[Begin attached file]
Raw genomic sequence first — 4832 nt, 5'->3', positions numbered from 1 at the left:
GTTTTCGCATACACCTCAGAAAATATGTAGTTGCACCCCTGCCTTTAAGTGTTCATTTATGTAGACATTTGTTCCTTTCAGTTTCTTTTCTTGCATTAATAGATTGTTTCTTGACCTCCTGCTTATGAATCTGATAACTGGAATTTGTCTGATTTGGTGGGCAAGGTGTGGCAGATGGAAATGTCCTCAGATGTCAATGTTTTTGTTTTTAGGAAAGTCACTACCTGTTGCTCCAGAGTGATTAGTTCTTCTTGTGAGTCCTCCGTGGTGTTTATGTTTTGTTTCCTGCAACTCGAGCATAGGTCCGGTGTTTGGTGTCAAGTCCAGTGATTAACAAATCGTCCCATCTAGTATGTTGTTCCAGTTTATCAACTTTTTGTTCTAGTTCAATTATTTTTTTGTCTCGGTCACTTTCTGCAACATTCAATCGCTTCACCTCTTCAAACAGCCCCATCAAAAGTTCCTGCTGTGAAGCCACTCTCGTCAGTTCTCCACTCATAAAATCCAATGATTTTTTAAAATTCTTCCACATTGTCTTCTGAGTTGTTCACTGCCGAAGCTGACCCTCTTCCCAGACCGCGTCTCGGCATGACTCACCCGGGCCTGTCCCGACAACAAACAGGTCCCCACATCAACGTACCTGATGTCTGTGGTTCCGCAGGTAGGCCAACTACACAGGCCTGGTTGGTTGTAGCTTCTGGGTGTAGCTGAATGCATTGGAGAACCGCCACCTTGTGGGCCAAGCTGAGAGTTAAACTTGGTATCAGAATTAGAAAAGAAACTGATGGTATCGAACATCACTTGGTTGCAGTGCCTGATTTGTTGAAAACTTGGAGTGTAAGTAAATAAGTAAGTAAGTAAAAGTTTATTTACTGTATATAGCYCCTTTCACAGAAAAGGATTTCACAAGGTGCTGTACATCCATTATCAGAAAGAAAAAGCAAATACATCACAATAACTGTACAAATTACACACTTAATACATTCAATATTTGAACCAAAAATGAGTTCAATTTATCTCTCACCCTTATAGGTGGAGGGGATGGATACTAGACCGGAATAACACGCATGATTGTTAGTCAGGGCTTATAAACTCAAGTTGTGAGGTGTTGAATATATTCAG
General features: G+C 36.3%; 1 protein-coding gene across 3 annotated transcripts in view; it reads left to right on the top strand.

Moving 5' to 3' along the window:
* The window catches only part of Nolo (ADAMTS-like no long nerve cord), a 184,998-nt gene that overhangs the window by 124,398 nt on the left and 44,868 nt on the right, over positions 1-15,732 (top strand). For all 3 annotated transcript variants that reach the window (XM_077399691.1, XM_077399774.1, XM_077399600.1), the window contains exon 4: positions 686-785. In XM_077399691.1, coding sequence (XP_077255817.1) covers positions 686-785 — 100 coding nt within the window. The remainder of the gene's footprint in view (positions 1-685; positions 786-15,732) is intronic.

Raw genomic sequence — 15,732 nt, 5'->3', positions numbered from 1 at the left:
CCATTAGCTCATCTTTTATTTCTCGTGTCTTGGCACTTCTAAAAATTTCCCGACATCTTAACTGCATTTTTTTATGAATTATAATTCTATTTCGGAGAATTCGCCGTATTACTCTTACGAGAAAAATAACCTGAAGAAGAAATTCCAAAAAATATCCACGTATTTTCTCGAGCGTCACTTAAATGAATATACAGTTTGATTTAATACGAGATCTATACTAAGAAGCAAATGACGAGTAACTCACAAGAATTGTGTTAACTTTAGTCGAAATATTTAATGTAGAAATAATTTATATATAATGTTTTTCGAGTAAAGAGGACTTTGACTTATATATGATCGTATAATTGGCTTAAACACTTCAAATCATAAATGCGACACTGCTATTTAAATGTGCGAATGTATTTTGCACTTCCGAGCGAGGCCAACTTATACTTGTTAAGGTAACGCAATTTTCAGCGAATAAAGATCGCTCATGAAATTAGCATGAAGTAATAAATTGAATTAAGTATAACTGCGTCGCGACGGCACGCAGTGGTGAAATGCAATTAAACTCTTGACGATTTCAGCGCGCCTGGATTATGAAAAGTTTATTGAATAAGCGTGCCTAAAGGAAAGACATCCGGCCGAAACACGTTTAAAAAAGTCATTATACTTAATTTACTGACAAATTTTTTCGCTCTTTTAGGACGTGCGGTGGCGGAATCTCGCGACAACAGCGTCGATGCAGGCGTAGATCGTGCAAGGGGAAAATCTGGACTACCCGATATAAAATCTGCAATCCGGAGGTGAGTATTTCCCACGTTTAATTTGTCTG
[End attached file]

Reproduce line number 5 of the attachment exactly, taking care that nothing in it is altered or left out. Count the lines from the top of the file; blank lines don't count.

* The window catches only part of Nolo (ADAMTS-like no long nerve cord), a 184,998-nt gene that overhangs the window by 124,398 nt on the left and 44,868 nt on the right, over positions 1-15,732 (top strand). For all 3 annotated transcript variants that reach the window (XM_077399691.1, XM_077399774.1, XM_077399600.1), the window contains exon 4: positions 686-785. In XM_077399691.1, coding sequence (XP_077255817.1) covers positions 686-785 — 100 coding nt within the window. The remainder of the gene's footprint in view (positions 1-685; positions 786-15,732) is intronic.